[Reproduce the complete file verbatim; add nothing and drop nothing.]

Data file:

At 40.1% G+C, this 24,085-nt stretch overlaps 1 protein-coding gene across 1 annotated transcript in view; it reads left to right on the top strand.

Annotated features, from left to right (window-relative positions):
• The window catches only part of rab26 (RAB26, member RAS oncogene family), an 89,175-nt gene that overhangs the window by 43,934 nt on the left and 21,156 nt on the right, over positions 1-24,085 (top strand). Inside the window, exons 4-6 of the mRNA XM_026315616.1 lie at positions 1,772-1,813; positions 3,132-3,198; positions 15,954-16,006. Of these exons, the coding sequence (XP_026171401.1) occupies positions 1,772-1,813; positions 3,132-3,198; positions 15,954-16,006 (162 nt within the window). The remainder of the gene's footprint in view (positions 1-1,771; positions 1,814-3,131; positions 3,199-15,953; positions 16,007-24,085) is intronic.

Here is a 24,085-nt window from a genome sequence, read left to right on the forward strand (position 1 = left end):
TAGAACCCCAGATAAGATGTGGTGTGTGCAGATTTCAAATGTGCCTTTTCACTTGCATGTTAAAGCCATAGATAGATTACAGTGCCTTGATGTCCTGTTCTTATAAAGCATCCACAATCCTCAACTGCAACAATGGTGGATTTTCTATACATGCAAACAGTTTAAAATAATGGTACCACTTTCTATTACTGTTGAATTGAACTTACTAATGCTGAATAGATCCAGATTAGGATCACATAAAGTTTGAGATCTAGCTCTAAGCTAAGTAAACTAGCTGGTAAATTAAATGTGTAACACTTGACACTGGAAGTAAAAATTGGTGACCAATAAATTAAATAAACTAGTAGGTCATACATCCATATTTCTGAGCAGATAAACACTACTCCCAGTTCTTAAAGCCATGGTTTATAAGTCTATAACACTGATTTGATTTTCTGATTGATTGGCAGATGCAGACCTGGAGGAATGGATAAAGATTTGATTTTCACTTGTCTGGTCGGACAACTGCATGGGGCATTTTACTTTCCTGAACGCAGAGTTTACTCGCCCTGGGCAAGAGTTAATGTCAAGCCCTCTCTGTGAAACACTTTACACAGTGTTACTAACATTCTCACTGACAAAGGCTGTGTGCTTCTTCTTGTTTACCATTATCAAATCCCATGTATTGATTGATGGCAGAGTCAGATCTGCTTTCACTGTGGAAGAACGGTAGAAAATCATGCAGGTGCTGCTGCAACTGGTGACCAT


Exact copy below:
At 40.1% G+C, this 24,085-nt stretch overlaps 1 protein-coding gene across 1 annotated transcript in view; it reads left to right on the top strand.

Annotated features, from left to right (window-relative positions):
• The window catches only part of rab26 (RAB26, member RAS oncogene family), an 89,175-nt gene that overhangs the window by 43,934 nt on the left and 21,156 nt on the right, over positions 1-24,085 (top strand). Inside the window, exons 4-6 of the mRNA XM_026315616.1 lie at positions 1,772-1,813; positions 3,132-3,198; positions 15,954-16,006. Of these exons, the coding sequence (XP_026171401.1) occupies positions 1,772-1,813; positions 3,132-3,198; positions 15,954-16,006 (162 nt within the window). The remainder of the gene's footprint in view (positions 1-1,771; positions 1,814-3,131; positions 3,199-15,953; positions 16,007-24,085) is intronic.

Here is a 24,085-nt window from a genome sequence, read left to right on the forward strand (position 1 = left end):
TAGAACCCCAGATAAGATGTGGTGTGTGCAGATTTCAAATGTGCCTTTTCACTTGCATGTTAAAGCCATAGATAGATTACAGTGCCTTGATGTCCTGTTCTTATAAAGCATCCACAATCCTCAACTGCAACAATGGTGGATTTTCTATACATGCAAACAGTTTAAAATAATGGTACCACTTTCTATTACTGTTGAATTGAACTTACTAATGCTGAATAGATCCAGATTAGGATCACATAAAGTTTGAGATCTAGCTCTAAGCTAAGTAAACTAGCTGGTAAATTAAATGTGTAACACTTGACACTGGAAGTAAAAATTGGTGACCAATAAATTAAATAAACTAGTAGGTCATACATCCATATTTCTGAGCAGATAAACACTACTCCCAGTTCTTAAAGCCATGGTTTATAAGTCTATAACACTGATTTGATTTTCTGATTGATTGGCAGATGCAGACCTGGAGGAATGGATAAAGATTTGATTTTCACTTGTCTGGTCGGACAACTGCATGGGGCATTTTACTTTCCTGAACGCAGAGTTTACTCGCCCTGGGCAAGAGTTAATGTCAAGCCCTCTCTGTGAAACACTTTACACAGTGTTACTAACATTCTCACTGACAAAGGCTGTGTGCTTCTTCTTGTTTACCATTATCAAATCCCATGTATTGATTGATGGCAGAGTCAGATCTGCTTTCACTGTGGAAGAACGGTAGAAAATCATGCAGGTGCTGCTGCAACTGGTGACCAT